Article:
Jupiter and Saturn in a minor conjunction, Quetta, 2012

Jupiter and Saturn will come closer to each other in the evening sky than they have for nearly 400 years.

The celestial event is predicted to be on Monday when the solar system’s two largest planets will appear in what is called a “great conjunction” above the horizon soon after sunset. The orbital paths of the two huge planets ensure great conjunctions every 20 years, but many are impossible to see with the naked eye because they happen during the daytime. Others are less impressive events, as the planets do not come very close together. This year’s will be the closest conjunction since 1623.

The conjunction will peak at 11.37pm Pakistan Standard Time, but the event will be visible in Pakistan from 7:26 onwards. Noting the danger of cloudy skies, astronomers point out that the pairing can be seen two days either side of the peak. The celestial event can be observed with the naked eye or with an average pair of binoculars. 

Great conjunctions happen when Jupiter, which laps the sun in a shade under 12 years, and Saturn, which orbits every 29.5 years, come into near alignment with the Earth. This year, the planets will appear in the sky one-fifth of the width of a full moon apart. The event coincides with the winter solstice, when the tilt of the northern hemisphere away from the sun produces the shortest day and the longest night.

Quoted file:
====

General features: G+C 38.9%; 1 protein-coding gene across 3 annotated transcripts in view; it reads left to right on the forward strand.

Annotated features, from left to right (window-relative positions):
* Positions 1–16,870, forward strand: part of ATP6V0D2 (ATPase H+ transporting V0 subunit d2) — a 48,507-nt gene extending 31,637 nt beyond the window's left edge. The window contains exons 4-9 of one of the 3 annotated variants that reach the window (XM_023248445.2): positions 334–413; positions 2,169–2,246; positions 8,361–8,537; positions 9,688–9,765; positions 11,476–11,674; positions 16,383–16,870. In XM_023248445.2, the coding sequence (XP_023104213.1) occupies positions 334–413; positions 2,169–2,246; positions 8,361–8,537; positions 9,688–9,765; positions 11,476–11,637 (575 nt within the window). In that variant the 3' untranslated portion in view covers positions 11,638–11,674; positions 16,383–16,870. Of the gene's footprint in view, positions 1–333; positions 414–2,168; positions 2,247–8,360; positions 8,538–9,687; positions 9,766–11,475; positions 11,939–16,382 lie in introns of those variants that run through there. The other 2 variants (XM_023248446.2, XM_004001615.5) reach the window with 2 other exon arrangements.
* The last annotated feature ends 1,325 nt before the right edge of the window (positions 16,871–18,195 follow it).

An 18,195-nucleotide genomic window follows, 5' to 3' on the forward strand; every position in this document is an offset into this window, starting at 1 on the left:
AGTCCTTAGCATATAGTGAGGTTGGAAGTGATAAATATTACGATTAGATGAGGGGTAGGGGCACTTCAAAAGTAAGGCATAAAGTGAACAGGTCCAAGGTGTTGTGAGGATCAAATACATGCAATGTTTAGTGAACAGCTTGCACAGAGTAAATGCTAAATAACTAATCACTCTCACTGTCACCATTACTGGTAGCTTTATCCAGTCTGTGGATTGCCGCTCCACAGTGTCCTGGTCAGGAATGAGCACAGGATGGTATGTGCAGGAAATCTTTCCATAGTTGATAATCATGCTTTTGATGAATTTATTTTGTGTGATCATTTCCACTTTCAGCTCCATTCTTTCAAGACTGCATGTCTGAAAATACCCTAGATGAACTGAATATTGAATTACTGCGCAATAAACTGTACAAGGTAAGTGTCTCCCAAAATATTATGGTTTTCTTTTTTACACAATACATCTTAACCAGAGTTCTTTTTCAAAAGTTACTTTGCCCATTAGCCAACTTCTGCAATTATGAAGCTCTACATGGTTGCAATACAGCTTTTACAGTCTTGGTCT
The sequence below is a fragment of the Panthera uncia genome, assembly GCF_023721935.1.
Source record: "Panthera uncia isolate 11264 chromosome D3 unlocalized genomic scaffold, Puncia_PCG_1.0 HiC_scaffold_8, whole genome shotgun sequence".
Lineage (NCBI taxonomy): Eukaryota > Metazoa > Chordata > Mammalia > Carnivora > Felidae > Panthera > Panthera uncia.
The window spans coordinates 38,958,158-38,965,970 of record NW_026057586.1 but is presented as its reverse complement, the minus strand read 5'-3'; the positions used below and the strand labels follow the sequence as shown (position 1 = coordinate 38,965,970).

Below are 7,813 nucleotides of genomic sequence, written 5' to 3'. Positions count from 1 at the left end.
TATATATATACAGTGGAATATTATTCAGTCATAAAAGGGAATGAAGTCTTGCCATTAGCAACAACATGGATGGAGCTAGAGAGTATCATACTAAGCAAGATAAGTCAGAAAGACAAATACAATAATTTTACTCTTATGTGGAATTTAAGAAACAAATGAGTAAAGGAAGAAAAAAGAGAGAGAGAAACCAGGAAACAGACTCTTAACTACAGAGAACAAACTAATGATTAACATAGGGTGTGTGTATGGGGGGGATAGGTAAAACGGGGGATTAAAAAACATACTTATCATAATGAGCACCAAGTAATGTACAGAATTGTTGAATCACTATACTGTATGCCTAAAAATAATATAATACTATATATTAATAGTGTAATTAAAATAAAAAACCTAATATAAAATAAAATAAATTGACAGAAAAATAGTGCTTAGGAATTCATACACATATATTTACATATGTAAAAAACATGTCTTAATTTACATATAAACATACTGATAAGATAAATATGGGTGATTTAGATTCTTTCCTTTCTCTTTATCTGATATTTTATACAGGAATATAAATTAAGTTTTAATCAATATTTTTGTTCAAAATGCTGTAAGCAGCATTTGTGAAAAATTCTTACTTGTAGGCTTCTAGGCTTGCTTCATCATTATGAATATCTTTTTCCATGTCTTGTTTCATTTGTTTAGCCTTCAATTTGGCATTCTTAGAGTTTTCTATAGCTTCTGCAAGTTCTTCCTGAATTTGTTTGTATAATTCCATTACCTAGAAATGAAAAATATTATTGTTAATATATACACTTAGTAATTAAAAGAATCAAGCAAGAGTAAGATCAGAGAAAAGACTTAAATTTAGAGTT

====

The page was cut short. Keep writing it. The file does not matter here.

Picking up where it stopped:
“It’s really special to have Jupiter and Saturn visible so close together,” said Dr Emily Drabek-Maunder, an astronomer at the Royal Observatory in Greenwich. “It’s something that’s nice to go out and spot.” The planets will get so close together that they may look like one very bright star. It will be 2080 before the planets align so closely again.

In the distant past, such alignments of the planets were seen as portents of things to come, from great fires and floods to the birth of Christ and the ultimate collapse of civilisation.

The story was filed by the News Desk. The Desk can be reached at info@thecorrespondent.com.pk.


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